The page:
the selected response and whether the selected response is
   appropriate for a later request.

Is BCP 14 language approprite here?

   Above example indicates that the cache key needs to include the Sec-
   CH-Example header field.

nit: please add the article "the" to make this a complete sentence.

Section 4

While I don't expect that I can tell the major browser vendors anything
new about the privacy considerations to client hints, I do think that we
should give some guidance to implementors of other HTTP clients, who may
not have such extensive depth of knowlege, on the general landscape in
which this mechanism is set.  The subsections hereof do a great job
covering a lot of relevant details and specific factors to consider;
thank you!  I think it may also be appropriate to have some more generic
lead-in text, noting that in the worst case, merely converting a passive
fingerprinting mechanism to an active fingerprinting mechanism with
server opt-in does not actually provide any privacy benefit (the worst
case being when all servers ask for all the data and clients accede)!
While we might hope that the need to jump through an extra hoop to
access fingerprinting information might dissuade some servers from
asking for it, it seems imprudent to assume that it will happen, so in
order to obtain real privacy benefit there needs to be some additional
policy controls in the client and in what hints are defined/implemented.
As I mentioned already, we already have a lot of the details for how to
apply such policy controls, and limitations to only define hints that
expose information already available in other means; what I'd like to
see is the high-level picture that ties them together.

Section 4.1

   upon it.  The header-based opt-in means that we can remove passive
   fingerprinting vectors, such as the User-Agent string (enabling
   active access to that information through User-Agent Client Hints
   [4]), or otherwise expose information already available through

I think this [4] is the same as [UA-CH].

Also, use of the first person ("we") is somewhat unusual in RFC style.

   Therefore, features relying on this document to define Client Hint
   headers MUST NOT provide new information that is otherwise not
   available to the application via other means, such as existing
   request headers, HTML, CSS, or JavaScript.

As written, this is a fairly weird condition.  What constitutes
"available to the application via other means"?  Does "put up an
interstitial until the user provides the information in question" count?

   o  Entropy - Exposing highly granular data can be used to help
      identify users across multiple requests to different origins.
      Reducing the set of header field values that can be expressed, or
      restricting them to an enumerated range where the advertised value
      is close but is not an exact representation of the current value,

nit: "close to" seems like it would scan better.

   Different features will be positioned in different points in the
   space between low-entropy, non-sensitive and static information (e.g.
   user agent information), and high-entropy, sensitive and dynamic
   information (e.g. geolocation).  User agents need to consider the
   value provided by a particular feature vs these considerations, and
   MAY have different policies regarding that tradeoff on a per-feature
   basis.

How about on a per-origin basis (and, e.g., domain reputation)?  An
"entropy budget" where an origin that asks for too many distinct hints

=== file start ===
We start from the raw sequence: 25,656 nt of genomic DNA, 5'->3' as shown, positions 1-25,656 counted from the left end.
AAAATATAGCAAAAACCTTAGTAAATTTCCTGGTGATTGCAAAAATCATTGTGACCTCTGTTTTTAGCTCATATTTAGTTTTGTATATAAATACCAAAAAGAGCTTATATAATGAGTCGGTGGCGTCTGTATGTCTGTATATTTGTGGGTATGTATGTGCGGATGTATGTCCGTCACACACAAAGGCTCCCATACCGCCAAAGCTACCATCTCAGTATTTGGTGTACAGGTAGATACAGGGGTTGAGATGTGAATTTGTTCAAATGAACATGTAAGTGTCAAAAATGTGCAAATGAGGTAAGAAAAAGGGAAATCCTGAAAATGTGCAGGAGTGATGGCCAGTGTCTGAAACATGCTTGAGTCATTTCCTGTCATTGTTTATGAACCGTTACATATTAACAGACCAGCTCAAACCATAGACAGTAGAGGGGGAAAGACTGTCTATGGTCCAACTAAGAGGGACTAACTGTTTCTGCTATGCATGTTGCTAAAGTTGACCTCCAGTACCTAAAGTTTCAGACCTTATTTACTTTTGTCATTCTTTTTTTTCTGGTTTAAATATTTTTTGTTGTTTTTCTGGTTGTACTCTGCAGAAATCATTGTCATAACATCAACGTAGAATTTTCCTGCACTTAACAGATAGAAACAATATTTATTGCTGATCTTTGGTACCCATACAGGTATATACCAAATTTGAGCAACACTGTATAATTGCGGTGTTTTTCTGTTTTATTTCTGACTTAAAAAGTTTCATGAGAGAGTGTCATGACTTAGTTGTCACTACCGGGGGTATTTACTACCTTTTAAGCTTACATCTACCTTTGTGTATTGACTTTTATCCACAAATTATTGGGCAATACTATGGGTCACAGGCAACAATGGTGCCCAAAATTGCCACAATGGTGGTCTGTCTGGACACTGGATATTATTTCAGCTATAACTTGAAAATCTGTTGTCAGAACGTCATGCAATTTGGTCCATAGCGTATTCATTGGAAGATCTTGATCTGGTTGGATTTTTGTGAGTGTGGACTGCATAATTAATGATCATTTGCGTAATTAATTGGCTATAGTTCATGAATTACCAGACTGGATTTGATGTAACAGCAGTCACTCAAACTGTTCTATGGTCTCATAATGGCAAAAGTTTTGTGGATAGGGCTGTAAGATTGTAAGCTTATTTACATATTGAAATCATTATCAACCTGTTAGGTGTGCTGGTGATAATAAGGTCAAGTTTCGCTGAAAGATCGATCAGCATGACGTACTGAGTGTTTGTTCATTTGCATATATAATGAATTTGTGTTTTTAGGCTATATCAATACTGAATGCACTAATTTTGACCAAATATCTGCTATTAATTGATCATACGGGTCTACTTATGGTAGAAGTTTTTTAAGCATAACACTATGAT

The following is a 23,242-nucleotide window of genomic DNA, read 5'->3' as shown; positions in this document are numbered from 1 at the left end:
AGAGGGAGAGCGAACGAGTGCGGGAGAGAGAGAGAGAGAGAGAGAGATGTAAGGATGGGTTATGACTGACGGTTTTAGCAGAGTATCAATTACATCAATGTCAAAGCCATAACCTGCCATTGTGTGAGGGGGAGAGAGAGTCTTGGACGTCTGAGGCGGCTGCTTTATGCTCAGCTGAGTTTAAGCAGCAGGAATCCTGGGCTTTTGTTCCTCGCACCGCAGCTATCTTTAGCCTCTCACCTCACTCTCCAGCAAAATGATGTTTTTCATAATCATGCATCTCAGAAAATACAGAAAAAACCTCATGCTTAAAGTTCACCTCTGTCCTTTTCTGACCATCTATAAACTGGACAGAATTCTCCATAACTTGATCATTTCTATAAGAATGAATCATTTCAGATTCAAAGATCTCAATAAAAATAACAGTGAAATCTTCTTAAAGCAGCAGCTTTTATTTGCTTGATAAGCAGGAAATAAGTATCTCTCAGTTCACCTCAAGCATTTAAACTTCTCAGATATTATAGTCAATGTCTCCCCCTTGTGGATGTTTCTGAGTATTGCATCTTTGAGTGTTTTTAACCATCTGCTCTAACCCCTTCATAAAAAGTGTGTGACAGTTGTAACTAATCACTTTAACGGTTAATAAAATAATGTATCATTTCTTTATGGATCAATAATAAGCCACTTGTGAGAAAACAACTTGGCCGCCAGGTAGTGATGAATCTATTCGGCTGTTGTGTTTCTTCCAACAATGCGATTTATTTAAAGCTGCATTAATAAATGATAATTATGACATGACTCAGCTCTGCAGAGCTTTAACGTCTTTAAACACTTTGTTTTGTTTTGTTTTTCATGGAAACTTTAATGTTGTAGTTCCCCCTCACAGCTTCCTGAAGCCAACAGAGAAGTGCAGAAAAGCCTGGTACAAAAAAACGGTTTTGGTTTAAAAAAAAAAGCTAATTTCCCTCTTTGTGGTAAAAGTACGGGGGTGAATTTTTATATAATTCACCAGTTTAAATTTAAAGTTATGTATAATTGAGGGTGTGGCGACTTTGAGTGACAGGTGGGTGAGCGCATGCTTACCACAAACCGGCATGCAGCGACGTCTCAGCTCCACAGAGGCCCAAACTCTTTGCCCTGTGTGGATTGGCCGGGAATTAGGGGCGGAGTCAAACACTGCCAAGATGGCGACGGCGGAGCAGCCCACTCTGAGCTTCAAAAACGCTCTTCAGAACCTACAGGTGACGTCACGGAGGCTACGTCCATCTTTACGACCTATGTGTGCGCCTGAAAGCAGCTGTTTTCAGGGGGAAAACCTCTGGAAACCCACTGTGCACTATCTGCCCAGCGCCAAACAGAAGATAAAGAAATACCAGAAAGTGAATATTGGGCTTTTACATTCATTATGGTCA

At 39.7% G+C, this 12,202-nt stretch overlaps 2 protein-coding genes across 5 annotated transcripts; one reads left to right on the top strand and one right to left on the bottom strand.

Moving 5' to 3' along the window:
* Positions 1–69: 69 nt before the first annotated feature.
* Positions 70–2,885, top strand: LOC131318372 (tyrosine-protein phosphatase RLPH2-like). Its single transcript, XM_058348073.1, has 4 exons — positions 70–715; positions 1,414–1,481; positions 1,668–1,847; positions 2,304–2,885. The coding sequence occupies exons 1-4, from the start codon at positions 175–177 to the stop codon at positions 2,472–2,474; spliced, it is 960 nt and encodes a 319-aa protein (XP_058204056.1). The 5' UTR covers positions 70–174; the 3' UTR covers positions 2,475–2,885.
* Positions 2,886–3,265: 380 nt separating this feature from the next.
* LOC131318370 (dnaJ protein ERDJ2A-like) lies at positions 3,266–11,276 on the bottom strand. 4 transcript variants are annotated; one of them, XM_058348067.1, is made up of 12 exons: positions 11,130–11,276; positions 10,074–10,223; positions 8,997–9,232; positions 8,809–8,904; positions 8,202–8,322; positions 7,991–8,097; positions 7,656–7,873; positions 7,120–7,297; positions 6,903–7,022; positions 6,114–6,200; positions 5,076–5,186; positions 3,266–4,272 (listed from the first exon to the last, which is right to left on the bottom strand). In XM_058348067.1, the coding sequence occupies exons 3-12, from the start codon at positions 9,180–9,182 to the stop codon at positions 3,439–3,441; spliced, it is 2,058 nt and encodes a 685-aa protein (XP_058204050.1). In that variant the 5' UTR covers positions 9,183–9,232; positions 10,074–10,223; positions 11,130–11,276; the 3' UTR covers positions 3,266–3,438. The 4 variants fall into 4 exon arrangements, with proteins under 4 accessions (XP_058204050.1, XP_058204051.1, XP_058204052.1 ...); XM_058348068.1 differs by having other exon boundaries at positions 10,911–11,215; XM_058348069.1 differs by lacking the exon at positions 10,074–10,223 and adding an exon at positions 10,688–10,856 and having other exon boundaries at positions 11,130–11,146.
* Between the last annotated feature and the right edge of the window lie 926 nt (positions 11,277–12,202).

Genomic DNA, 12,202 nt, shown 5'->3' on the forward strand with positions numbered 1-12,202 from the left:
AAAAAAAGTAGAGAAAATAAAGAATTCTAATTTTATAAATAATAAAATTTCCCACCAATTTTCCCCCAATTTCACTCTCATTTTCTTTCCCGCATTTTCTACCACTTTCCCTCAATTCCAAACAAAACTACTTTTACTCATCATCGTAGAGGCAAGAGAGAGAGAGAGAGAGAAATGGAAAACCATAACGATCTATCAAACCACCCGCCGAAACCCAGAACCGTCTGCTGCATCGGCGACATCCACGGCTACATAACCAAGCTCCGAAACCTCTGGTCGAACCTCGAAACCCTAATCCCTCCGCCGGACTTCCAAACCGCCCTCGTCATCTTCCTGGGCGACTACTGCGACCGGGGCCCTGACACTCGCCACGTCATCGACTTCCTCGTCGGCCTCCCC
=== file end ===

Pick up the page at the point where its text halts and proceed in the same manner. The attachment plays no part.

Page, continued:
won't get all of them?
(I also wonder if a descriptive "may wish to have" is better than the
normative "MAY", here.)

   o  Implementers SHOULD restrict delivery of some or all Client Hints
      header fields to the opt-in origin only, unless the opt-in origin
      has explicitly delegated permission to another origin to request
      Client Hints header fields.

Am I reading things right that this document does not define any such
delegation mechanisms but is just admitting the possibility of such
mechanisms being defined in the future?  I'd suggest clarifying up in
§2.1 with a parenthetical (akin to the "outlined below" note about the
opt-in mechanism).

   Implementers SHOULD support Client Hints opt-in mechanisms and MUST
   clear persisted opt-in preferences when any one of site data,
   browsing history, browsing cache, cookies, or similar, are cleared.

Who is the target audience for this SHOULD?  If it's just "people
implementing this document", it seems ineffectual, and if it's any
broader scope it seems unenforcable.

Section 4.3

   Research into abuse of Client Hints might look at how HTTP responses
   that contain Client Hints differ from those with different values,

nit: what are "responses that contain Client Hints"?  We have discussed
Accept-CH header fields in responses, and client hints in requests, but
the only mention I recall of hints in responses was in the Vary header
field, and it's not clear that that is what was intended.

Section 5

   While HTTP header compression schemes reduce the cost of adding HTTP
   header fields, sending Client Hints to the server incurs an increase
   in request byte size.  Servers SHOULD take that into account when

nit: I wonder if this would be more clear as:

% Sending Client Hints to the server incurs an increase in request byte
% size.  Some of this increase can be mitigated by HTTP header
% compression schemes, but each new hint will still lead to some
% increased bandwidth usage.  Servers SHOULD [...]

Section 7.1

I'm not sure I understand why [FETCH] is listed as a normative
reference.

I find it amusing that we reference both 7231 and 7234 for Vary, though
to my untrained eye the current references both seem appropriate in
their respective locations.

Section 7.2

If [CLIENT-HINTS-INFRASTRUCTURE] is to be the source of truth for
low-entropy (and, by deduction) high-entropy hints, it seems like it
should be normative.